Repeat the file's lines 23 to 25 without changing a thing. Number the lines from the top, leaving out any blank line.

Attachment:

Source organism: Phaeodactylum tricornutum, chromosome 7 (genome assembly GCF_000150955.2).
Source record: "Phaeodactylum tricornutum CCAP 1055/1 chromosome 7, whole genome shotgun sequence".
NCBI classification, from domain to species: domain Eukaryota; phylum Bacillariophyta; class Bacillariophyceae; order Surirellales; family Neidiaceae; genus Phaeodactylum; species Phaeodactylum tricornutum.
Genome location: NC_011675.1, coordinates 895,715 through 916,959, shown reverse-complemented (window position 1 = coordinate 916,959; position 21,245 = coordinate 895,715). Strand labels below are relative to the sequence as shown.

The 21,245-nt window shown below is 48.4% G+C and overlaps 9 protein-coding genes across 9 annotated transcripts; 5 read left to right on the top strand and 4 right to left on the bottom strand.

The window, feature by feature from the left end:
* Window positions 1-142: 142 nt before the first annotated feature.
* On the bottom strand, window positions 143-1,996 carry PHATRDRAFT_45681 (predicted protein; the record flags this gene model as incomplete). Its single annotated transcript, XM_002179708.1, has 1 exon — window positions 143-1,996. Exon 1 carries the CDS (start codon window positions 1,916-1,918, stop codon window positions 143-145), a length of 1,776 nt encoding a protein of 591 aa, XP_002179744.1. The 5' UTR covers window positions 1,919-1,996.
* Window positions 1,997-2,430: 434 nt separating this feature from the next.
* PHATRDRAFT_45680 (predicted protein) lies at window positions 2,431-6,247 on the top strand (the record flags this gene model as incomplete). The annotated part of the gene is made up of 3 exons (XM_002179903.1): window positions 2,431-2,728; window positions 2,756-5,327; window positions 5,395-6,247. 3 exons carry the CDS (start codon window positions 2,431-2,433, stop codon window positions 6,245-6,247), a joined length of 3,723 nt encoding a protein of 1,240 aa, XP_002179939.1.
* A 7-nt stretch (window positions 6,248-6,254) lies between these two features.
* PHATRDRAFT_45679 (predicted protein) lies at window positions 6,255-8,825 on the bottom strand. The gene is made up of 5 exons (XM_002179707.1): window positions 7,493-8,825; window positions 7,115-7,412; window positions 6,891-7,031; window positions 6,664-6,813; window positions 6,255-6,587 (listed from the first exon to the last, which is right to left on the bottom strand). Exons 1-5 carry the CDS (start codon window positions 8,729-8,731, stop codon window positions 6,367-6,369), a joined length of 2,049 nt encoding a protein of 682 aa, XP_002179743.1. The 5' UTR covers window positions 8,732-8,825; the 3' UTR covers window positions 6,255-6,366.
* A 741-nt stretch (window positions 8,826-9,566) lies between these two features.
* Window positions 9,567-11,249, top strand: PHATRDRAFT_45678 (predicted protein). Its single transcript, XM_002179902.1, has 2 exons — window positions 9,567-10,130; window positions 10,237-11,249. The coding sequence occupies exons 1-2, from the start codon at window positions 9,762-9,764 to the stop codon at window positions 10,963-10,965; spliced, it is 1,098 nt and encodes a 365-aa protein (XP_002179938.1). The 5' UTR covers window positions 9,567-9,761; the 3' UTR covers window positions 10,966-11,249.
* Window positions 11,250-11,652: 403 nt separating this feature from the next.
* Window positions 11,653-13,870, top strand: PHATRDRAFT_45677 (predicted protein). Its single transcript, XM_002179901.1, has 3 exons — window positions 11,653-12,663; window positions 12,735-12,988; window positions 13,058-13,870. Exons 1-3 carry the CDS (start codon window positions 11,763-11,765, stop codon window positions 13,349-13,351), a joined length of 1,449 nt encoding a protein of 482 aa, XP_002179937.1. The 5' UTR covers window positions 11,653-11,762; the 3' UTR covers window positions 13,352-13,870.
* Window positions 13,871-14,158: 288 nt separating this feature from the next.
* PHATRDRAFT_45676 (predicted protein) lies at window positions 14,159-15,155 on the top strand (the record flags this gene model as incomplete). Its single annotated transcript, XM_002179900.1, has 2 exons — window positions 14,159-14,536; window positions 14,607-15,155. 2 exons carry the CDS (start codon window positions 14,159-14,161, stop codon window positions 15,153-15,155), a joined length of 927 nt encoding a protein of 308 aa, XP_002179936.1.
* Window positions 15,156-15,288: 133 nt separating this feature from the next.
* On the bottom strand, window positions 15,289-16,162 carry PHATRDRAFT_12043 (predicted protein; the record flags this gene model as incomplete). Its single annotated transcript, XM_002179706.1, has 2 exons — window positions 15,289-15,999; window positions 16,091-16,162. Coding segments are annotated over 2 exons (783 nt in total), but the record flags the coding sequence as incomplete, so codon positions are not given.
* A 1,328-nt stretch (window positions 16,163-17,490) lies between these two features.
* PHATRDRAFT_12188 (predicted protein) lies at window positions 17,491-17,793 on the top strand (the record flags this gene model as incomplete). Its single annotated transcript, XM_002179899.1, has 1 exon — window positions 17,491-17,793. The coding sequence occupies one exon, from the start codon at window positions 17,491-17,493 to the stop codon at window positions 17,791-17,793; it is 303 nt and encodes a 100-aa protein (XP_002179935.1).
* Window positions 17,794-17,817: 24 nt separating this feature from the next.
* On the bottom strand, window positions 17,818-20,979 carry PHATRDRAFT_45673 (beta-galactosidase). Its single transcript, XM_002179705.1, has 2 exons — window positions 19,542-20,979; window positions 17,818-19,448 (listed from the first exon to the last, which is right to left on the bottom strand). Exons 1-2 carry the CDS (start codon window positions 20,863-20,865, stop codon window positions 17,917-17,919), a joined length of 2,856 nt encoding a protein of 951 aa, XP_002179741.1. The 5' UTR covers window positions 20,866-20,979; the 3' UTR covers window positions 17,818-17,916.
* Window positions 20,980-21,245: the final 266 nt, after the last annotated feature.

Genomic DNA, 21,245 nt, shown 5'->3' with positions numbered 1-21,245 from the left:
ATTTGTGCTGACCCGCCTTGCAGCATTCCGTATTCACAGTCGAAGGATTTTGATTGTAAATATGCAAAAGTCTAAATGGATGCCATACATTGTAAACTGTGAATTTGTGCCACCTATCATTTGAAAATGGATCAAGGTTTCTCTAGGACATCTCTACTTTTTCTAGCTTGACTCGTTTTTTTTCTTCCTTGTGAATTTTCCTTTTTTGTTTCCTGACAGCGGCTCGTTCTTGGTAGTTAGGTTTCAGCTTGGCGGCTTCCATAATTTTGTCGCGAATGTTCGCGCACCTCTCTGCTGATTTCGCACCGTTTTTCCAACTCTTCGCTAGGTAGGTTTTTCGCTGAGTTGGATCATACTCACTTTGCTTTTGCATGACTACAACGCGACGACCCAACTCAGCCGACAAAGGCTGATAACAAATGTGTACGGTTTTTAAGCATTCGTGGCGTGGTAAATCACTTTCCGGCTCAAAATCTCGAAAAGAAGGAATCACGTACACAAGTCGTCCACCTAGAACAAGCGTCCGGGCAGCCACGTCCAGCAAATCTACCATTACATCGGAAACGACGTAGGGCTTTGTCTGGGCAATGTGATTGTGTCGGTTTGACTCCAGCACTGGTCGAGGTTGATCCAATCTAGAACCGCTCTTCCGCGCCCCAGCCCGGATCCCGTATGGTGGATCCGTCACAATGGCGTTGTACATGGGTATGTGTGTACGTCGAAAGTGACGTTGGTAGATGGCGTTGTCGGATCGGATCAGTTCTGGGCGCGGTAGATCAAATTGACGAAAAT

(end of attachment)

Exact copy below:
* Window positions 17,794-17,817: 24 nt separating this feature from the next.
* On the bottom strand, window positions 17,818-20,979 carry PHATRDRAFT_45673 (beta-galactosidase). Its single transcript, XM_002179705.1, has 2 exons — window positions 19,542-20,979; window positions 17,818-19,448 (listed from the first exon to the last, which is right to left on the bottom strand). Exons 1-2 carry the CDS (start codon window positions 20,863-20,865, stop codon window positions 17,917-17,919), a joined length of 2,856 nt encoding a protein of 951 aa, XP_002179741.1. The 5' UTR covers window positions 20,866-20,979; the 3' UTR covers window positions 17,818-17,916.
* Window positions 20,980-21,245: the final 266 nt, after the last annotated feature.